In my practice over the past several years, there has been a growing and troubling source of denials. Put simply, an alarming number of claimants are filing taxes for “self-employment” and receiving refunds under the Earned Income Tax Credit. This in itself is not disturbing. The alarming part is that in large numbers, the self-employed earnings never existed. This means that large numbers of people are filing returns that are fraudulent.
The Earned Income Tax Credit was designed as a reform to help individuals in lieu of welfare. It allows for receipt of tax credits (cash payments) for low income individuals whose earnings still leave them close to the poverty line. Good intentions aside, the main problem with these benefits is that it has caused a reliance on tax preparers to assist in filing returns to receive these benefits.
I don’t hold myself out as a tax or accounting expert. However, from my perspective the source of these fraudulent returns is almost invariably a “tax preparer.” I note that these mistakes come from tax preparers and not certified public accountant. I cannot think of a single instance of the dozens that I have seen where a client has had an EITC problem and a CPA. did the return.
I agree with this recent post from the folks over at the policy blog Demos:
I recommend reading the full post for anyone interested in more information. (http://www.policyshop.net/home/2013/2/4/eitc-fraud-a-good-tax-credit-meets-bad-accountants.html)
As an attorney for the disabled, this presents numerous difficult problems for me and my clients. First, attorneys only learn of their clients’ earnings history after the SSA runs an earnings report. This usually does not occur until the hearings level (ODAR). Additionally, our firm deals primarily with the ODARs in Memphis, Tupelo, Shreveport, Little Rock, Franklin and Nashville. Very often the ALJ’s in these jurisdictions don’t run new earnings reports until shortly before the hearing. I can think of one ALJ in the Memphis office that runs his reports literally ten minutes before his hearings start.
Obviously, this creates situations where I as an attorney have difficulty responding to a potential fatal issue to a case. Further, many times there is a completely valid explanation for the reported self-employed earnings. For example, I have had multiple clients over the years who have been the victims of identity theft. Similarly, others were unaware that a return had been filed on them at all. Commonly in these situations, the claimant thought she were letting a family member that was supporting her financially claim her as a dependent, only to discover that a tax preparer had filed a separate return on her.
Finally, if there is no valid explanation, then the case may still be salvaged provided the claimant files an amended return with the IRS to correct the inaccurate claim of self-employment. Failure to do this opens the claimant up to an impossible situation at hearing. She will be left with having to either admit under oath that her prior return is untrue (thus establishing elements of a tax fraud prosecution) or put her in a position where she could perjure herself under oath. Because of this ethical thicket, if my client is unwilling to correct the incorrect tax return, my firm will typically have to withdraw as counsel.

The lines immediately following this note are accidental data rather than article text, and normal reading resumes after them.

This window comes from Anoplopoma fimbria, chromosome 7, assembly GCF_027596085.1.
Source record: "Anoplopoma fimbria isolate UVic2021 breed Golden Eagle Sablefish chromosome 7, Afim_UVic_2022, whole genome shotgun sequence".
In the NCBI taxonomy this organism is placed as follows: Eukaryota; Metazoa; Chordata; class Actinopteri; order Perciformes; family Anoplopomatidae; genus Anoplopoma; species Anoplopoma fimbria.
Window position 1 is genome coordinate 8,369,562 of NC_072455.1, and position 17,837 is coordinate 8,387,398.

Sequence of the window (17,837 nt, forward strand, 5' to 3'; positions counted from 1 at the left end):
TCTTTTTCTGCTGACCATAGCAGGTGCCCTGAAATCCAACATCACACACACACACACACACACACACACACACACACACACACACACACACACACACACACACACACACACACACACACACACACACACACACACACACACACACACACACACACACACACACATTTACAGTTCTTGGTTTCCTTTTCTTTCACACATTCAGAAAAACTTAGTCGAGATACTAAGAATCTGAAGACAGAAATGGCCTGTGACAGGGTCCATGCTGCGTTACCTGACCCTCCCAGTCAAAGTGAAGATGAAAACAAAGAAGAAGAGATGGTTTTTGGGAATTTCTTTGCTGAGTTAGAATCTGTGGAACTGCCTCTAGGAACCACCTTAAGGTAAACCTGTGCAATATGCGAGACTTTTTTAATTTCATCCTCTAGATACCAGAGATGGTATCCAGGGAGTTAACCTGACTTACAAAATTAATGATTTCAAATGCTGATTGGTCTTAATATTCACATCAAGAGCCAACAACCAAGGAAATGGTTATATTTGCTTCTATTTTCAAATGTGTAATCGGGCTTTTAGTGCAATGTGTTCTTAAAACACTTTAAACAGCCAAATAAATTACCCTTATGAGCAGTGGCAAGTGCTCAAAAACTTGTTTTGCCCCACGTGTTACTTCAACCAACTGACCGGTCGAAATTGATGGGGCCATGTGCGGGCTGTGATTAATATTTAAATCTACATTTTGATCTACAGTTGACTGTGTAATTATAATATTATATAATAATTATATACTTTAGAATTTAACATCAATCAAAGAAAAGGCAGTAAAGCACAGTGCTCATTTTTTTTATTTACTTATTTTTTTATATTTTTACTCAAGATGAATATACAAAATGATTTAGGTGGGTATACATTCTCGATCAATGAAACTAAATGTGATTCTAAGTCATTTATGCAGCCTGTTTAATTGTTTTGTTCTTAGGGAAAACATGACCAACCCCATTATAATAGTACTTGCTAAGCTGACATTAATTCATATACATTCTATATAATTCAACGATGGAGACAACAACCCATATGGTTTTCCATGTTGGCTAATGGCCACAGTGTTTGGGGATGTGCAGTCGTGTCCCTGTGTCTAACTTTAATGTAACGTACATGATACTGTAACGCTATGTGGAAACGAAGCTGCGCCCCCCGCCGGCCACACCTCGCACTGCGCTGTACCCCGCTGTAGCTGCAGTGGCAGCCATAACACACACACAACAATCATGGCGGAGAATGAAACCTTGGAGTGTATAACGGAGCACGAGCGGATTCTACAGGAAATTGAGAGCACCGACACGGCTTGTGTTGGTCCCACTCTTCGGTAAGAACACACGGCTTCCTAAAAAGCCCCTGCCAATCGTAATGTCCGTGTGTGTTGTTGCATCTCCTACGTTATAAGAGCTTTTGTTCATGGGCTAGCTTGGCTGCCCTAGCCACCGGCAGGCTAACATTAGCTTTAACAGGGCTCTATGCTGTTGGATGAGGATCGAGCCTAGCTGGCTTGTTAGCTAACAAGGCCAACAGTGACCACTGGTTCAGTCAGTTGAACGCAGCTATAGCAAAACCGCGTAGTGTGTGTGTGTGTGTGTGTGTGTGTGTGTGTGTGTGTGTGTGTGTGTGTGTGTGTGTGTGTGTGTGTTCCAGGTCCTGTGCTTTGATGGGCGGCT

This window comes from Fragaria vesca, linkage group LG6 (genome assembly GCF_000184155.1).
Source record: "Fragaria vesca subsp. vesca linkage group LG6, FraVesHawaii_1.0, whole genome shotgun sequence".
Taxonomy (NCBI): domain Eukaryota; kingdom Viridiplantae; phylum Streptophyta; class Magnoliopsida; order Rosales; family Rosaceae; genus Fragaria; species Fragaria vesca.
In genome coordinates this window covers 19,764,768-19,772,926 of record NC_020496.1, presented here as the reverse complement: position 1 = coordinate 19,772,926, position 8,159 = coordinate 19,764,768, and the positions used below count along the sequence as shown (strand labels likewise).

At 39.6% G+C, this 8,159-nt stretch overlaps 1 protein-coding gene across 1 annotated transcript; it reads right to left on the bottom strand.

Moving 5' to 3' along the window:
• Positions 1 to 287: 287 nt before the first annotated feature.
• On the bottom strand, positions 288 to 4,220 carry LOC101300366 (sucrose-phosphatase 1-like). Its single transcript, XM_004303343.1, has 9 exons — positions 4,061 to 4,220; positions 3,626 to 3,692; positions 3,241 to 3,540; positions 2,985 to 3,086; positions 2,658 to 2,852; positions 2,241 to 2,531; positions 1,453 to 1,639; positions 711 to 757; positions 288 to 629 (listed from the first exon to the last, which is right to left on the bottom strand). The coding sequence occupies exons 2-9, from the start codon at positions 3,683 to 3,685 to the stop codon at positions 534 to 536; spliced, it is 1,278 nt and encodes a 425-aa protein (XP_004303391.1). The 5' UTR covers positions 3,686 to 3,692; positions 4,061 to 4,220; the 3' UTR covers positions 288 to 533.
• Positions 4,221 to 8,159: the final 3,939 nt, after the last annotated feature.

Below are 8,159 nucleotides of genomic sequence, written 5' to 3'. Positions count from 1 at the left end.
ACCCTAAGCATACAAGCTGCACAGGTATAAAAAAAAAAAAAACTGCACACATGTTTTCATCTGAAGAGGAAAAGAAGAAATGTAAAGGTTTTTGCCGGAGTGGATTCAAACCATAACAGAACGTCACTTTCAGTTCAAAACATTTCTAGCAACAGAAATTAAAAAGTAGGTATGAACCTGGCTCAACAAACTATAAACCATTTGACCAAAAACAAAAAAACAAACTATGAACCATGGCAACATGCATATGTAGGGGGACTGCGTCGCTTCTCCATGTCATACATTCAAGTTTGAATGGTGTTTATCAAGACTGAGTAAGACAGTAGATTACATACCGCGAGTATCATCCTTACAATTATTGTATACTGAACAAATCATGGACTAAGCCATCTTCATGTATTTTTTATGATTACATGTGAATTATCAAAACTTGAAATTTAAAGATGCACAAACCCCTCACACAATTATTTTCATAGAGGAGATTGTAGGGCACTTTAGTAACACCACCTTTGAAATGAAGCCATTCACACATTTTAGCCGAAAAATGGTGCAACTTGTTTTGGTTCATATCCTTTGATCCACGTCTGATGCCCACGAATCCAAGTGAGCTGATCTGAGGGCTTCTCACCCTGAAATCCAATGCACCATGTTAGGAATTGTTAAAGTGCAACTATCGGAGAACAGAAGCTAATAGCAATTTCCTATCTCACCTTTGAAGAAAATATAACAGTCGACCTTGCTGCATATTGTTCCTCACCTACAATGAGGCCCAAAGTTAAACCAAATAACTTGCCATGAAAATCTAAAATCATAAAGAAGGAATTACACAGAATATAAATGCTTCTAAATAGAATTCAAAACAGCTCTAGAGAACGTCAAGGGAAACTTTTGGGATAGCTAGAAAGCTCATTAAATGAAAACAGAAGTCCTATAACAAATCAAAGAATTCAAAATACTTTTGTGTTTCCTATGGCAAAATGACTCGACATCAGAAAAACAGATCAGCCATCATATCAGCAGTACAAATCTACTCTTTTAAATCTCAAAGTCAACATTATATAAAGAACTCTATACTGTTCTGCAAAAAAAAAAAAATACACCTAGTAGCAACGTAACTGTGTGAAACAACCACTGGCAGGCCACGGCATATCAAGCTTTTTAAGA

Tips for avoiding EITC problems:
- If you did have some minimal earnings (under SGA) and you need to file taxes, go to a CPA or, at a minimum, a well-established tax service. Insist on reviewing the return before it is filed electronically. If you do not understand what you are reading (which is the case for most people who read tax forms), have the person preparing your taxes show you on the forms exactly how much you are saying you earned last year. Make sure it is not a penny more or less than what you actually made.
- If someone is going to claim you as a dependent, insist on seeing what is filed prior to it going out. If a family member is claiming you, go with her when she goes to have her taxes done. Again, ask questions and verify that they are not filing anything that says you had income.
- If you believe that your identity may have been stolen, produce some documentation to this effect. Letters to or from credit ratings agencies, police reports, or affidavits of identity theft from the IRS are all good ways of explaining last minute surprises on your earnings report. So, if you have been the victim of identity theft in the past, go ahead and send in documentation substantiating that as part of your claim.
- If you have any doubts, talk to your lawyer. Two of the most hated phrases for a lawyer to hear are “I forgot to tell you” and “I didn’t think you needed to know that.” We almost always hear these phrases after someone has just blown their case. If you have any doubts talk to us. That’s why we’re here.